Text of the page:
The α7 nicotinic acetylcholine receptor (α7nAChR) binds the amyloid-β peptide (Aβ) with high affinity (Wang et al., 2000), and has been implicated in Aβ internalization, stimulation of tau phosphorylation (see ARF related news story on Wang et al., 2003), and downregulation of synaptic glutamate receptors in response to Aβ (see ARF related news story on Snyder et al., 2005). Adding to these in vitro studies, new in vivo data from Steve Heinemann’s lab at the Salk Institute in La Jolla, California, published in the July 8 issue of the Journal of Neuroscience, puts the α7 receptor on the pathway to neuronal dysfunction and memory problems in response to Aβ in a mouse model of AD. By crossing α7nAChR knockout mice with animals expressing mutated human amyloid precursor protein (APP), the researchers found that lack of α7 protects the mice from synaptic loss, restores normal long-term potentiation, and improves their performance in the Morris water maze, all without affecting Aβ levels.

The results support the idea that α7nAChR (α7) is a key mediator of Aβ action, and suggest that receptor could be a good drug target. Many pharma companies are working on α7 agonists that would act as cognitive enhancers by augmenting acetylcholine signaling, but the current study offers an alternative therapeutic path that would involve interrupting α7 signaling, or at least blocking access of the receptors to Aβ.

In the study, first author Gustavo Dziewczapolski found that deletion of the α7 gene in the background of APP overexpression (the PDAPP J9 mouse) improved the performance of adult animals in the Morris water maze. While 13- to 16-month-old APP mice did poorly in the memory test, age-matched APP/ α7 KO mice performed more like normal animals. When Dziewczapolski looked at brain tissue, he found that older PDAPP mice showed approximately a 20 percent reduction in the synaptic marker synaptophysin or the dendritic marker MAP2 in frontal cortex and hippocampus, but both markers were preserved in the α7 KO/APP mice. An increase in glial fibrillary acidic protein, a marker of inflammation, in the cortex of APP mice was also reduced in the α7 knockout mice. The effects carried over to neuron function as well. Defects in long-term potentiation measured in hippocampal slices from the APP mice were gone in the APP/α7 knockouts.

The effects were not due to changes in Aβ or plaque load: Expression of amyloid precursor protein and Aβ peptide levels were no different between the strains. The results indicate that without α7, the mice are resistant to Aβ-induced synaptic loss and behavioral changes.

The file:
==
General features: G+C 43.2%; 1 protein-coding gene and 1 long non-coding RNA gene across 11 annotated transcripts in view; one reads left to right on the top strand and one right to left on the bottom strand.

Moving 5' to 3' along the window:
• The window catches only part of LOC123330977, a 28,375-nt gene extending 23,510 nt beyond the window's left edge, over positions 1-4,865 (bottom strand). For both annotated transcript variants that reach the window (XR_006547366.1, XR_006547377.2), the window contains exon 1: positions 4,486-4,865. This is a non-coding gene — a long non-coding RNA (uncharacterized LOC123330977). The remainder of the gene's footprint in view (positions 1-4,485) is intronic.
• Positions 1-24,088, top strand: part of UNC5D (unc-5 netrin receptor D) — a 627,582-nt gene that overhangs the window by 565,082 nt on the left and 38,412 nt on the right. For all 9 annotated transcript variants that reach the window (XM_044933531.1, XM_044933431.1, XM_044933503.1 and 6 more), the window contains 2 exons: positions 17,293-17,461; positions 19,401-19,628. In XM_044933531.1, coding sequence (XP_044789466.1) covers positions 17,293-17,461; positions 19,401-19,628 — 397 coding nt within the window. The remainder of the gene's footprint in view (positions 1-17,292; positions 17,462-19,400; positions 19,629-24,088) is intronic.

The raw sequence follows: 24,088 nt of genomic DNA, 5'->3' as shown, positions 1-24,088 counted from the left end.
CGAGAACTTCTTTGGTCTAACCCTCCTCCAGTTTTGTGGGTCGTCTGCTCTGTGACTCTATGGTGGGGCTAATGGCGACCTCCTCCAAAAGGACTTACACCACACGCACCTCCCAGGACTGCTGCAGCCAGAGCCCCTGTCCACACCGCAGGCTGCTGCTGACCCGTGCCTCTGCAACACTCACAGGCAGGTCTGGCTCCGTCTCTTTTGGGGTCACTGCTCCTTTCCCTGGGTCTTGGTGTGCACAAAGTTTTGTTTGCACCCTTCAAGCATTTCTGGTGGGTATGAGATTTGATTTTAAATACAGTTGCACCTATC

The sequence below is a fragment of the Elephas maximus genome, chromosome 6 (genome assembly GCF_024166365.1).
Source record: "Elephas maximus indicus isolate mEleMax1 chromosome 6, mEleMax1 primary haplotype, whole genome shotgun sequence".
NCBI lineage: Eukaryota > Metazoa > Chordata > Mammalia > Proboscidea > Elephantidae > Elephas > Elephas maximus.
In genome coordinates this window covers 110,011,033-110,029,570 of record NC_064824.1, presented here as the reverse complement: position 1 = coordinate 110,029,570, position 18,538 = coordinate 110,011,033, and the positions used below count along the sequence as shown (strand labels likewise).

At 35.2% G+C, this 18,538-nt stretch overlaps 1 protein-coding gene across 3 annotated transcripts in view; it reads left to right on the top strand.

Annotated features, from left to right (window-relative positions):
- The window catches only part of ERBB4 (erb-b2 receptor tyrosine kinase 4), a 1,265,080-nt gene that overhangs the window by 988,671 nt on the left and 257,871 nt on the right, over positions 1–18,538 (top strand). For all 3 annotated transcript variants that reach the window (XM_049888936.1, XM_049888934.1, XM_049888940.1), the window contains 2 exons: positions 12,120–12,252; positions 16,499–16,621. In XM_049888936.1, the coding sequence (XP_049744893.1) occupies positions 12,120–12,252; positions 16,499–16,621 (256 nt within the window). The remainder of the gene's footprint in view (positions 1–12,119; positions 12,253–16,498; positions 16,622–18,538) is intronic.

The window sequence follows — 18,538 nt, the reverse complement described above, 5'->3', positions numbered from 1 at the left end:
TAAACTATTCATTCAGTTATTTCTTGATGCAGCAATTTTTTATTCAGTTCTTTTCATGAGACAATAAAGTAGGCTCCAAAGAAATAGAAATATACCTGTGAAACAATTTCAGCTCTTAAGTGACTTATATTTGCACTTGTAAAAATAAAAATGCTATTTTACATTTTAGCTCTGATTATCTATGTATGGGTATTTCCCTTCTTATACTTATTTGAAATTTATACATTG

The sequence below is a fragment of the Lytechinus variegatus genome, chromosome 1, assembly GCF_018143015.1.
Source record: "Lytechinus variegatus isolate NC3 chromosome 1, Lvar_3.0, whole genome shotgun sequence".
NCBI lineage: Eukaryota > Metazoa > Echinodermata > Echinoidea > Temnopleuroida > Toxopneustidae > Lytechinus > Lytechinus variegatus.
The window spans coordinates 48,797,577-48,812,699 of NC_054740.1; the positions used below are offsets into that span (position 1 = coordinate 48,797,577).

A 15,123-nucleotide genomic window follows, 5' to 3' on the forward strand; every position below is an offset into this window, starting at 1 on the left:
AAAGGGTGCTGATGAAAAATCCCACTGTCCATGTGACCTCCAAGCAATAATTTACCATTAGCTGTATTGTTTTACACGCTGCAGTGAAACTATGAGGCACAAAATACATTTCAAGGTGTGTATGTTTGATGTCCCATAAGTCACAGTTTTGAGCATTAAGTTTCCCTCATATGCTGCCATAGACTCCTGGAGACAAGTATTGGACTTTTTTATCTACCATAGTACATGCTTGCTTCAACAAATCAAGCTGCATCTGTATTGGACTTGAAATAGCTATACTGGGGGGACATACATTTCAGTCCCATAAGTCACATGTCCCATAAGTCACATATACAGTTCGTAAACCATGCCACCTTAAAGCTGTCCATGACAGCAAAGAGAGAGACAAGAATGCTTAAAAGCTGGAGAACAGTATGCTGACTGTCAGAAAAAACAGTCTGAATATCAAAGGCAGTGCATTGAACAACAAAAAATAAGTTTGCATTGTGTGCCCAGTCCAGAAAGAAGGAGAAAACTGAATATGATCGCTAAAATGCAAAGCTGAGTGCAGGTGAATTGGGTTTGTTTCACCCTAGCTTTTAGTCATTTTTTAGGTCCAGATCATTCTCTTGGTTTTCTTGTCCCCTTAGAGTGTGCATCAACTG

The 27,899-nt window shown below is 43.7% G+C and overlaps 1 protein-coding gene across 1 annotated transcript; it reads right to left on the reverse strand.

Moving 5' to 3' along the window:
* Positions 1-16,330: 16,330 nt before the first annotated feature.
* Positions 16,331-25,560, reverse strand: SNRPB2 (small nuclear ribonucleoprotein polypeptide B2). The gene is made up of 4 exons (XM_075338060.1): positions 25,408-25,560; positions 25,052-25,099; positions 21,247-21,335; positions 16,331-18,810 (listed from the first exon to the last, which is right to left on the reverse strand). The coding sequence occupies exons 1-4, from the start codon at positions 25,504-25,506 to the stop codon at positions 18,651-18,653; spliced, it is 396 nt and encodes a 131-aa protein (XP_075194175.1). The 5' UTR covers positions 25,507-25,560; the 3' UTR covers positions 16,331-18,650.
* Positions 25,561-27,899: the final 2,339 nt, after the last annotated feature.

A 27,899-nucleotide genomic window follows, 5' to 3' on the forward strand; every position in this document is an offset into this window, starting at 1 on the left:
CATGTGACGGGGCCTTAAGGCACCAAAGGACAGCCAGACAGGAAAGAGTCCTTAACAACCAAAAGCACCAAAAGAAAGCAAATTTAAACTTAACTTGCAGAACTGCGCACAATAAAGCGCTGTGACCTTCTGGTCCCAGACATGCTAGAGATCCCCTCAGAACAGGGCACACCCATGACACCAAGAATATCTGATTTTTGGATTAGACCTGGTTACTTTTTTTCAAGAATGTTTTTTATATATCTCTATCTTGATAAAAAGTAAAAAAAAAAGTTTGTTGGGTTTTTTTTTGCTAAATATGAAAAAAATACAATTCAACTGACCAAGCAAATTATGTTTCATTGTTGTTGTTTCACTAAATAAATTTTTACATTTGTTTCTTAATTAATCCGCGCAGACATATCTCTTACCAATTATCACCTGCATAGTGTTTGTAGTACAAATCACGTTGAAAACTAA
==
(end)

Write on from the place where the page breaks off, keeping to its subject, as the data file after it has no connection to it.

How might this happen? The paper does not settle the question of mechanism, but one possibility is decreased internalization of Aβ (Nagele et al., 2002), which could prevent any toxic actions of intracellular Aβ. “We all think of extracellular Aβ, but intracellular Aβ could be important too,” Dziewczapolski told ARF. “Measuring intracellular Aβ is technically difficult, but we are trying to develop a way to do this. Our next step is to see if we have less intracellular Aβ.”

Alternatively, the α7 receptor has been shown to play a role in the downregulation of NMDA receptors at synapses in response to Aβ. The investigators did measure overall levels of NMDA receptor in brain tissue, and saw no change. That does not rule out changes in cell surface receptor levels, another parameter the researchers are planning to look at.

The idea of using an α7 antagonist in AD seems to run counter to the current interest in α7 agonists for neuroprotection and cognitive enhancement in AD and other diseases. In addition, recent findings showed that low concentrations of Aβ enhance LTP via the α7 receptor (see ARF related news story on Puzzo et al., 2008). However, the authors suggest that positive interactions under normal conditions may turn to pathological effects under conditions where Aβ is elevated. “This is probably the most controversial part of the paper,” Dziewczapolski said, “But we think that in cases where Aβ42 is high, it will be important to block the α7 receptor with an antagonist.” In addition, it is possible that even an agonist could act to antagonize the effects of Aβ, Dziewczapolski explained, if the compound blocks Aβ binding or stimulates receptor internalization.

In favor of the α7 receptor as a target, recent work identified a novel α7β2 nACh receptor dimer that was especially sensitive to Aβ (see ARF related news story). Another recent report provided evidence that receptor levels hold steady in the course of AD (see ARF related news story on Ikonomovic et al., 2009), in contrast to previous reports that α7 receptors were lost.

The caveat to the study, Dziewczapolski cautions, is that the α7/APP animals lack the α7 receptor from birth, so the researchers cannot rule out developmental effects. The more definitive experiment will be to do conditional knockouts, and to assess the results of silencing the receptor after AD pathology has commenced.—Pat McCaffrey


  1. This is a very interesting finding, a remarkable result with real therapeutic potential. Previous studies had suggested that the β amyloid peptide can interact with α7-containing nicotinic receptors and that it may hijack signaling through the receptor to exert negative effects on neurons. How this occurs and what significance it might have for Alzheimer disease have been matters of some contention. Using genetically engineered mice that produce a precursor protein (APP) of the β amyloid peptide, Dziewczapolski et al. clearly show that the α7-receptor gene product is necessary for the mice to display key behavioral deficits reminiscent of Alzheimer disease. Deleting the α7 gene enables the mice to behave nearly the same as wild-type (control) mice in the assays. In addition to providing strong evidence for a physiologically relevant pathway, the results are exciting because they identify a possible target for drug intervention. Specific antagonists that inhibit only α7-containing nicotinic receptors may have substantial benefit for slowing progression of the disease. Partial agonists may offer a different strategy, given the desensitization features of the receptor. Such compounds already exist, but designing variants that are effective, specific, and able to cross the blood-brain barrier will pose challenges for the future. A different, but also interesting challenge, will be the elucidation of how α7-containing receptors enable APP products to exert their behavioral effects.